MEPS 310:219-233 (2006)  -  doi:10.3354/meps310219

Migration of juvenile American eels Anguilla rostrata between freshwater and estuary, as revealed by otolith microchemistry

B. M. Jessop1,*, J.-C. Shiao2, Y. Iizuka3, W.-N. Tzeng4

1Department of Fisheries and Oceans, Bedford Institute of Oceanography, PO Box 1006, Dartmouth, Nova Scotia B2Y 4A2, Canada
2Institute of Cellular and Organismic Biology, Academia Sinica, Nankang, Taipei, Taiwan 11529, ROC
3Institute of Earth Sciences, Academia Sinica, Nankang, Taipei, Taiwan 11529, ROC
4Institute of Fisheries Sciences, College of Life Science, National Taiwan University, Taipei, Taiwan 10617, ROC

ABSTRACT: The temporal patterns in the otolith Sr:Ca ratios of yellow-phase American eels Anguilla rostrata from the East River, Chester, on the Atlantic coast of Nova Scotia, Canada, indicated variable patterns of migration between river and estuarine/marine waters. About 29% of yellow eels (n = 107) had a history of migration between river and estuary other than their initial entry. Male and sexually undifferentiated eels, potentially mostly male, comprised 96% of the sample and females comprised 4%, but the proportions of migratory and non-migratory eels did not vary by sex or development stage. Most migrants (81%) made only 1 round trip, while 19% made 2 round trips. Yellow eels with a migratory history were patchily distributed, with most (84%) concentrated 9.4 km upriver. About 36% of yellow eels showed a check (false annulus) corresponding with a habitat transition from estuary to river, while for 16% of yellow eels the check occurred during the initial freshwater entry as an elver. Otolith checks not associated with a habitat transition occurred for 22% of yellow eels, primarily at intermediate ages. Mean lengths-at-age were higher for eels with a history of primarily estuarine growth than for eels of primarily freshwater growth, as were annual growth rates (26.6 versus 21.7mm yr–1).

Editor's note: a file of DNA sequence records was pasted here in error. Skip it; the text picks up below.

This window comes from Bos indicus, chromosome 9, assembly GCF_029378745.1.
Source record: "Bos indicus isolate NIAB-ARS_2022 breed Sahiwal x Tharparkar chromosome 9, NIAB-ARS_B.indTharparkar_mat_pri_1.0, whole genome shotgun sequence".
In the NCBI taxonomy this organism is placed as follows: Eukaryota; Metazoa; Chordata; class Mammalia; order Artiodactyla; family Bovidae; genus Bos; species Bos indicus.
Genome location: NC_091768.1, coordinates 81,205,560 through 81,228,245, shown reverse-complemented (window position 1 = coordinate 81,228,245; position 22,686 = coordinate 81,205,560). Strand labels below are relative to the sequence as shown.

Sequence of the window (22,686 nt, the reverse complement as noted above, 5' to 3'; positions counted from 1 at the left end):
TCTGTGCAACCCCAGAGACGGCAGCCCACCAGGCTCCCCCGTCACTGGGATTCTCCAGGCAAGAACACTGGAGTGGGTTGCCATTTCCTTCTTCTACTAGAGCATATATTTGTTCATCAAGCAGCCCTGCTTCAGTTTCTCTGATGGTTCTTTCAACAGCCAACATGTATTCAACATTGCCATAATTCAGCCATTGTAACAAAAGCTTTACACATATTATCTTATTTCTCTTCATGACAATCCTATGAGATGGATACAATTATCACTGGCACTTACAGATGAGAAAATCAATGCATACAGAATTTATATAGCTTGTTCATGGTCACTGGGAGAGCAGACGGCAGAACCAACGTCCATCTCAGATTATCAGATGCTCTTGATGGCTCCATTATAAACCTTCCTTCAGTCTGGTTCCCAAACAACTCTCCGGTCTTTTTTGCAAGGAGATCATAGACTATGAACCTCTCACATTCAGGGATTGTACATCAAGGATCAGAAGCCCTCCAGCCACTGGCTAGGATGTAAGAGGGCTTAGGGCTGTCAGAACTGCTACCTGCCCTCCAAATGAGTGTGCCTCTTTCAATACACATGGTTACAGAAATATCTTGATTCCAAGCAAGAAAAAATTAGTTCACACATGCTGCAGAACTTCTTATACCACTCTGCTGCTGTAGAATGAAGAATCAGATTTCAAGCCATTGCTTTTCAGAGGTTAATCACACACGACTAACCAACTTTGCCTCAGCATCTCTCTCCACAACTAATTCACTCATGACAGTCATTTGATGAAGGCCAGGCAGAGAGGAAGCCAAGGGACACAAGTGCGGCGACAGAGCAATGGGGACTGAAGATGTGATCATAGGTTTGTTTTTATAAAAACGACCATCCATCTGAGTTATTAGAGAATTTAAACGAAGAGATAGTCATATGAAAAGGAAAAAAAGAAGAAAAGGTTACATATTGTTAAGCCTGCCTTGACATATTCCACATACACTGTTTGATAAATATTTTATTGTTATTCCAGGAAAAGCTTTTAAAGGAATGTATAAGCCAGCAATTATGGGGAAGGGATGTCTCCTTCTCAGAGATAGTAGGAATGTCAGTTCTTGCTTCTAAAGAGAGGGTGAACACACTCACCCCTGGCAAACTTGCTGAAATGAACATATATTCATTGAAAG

KEY WORDS: Anguilla rostrata · American eel · Strontium:calcium ratios · Growth rate · Migratory history · Otolith check

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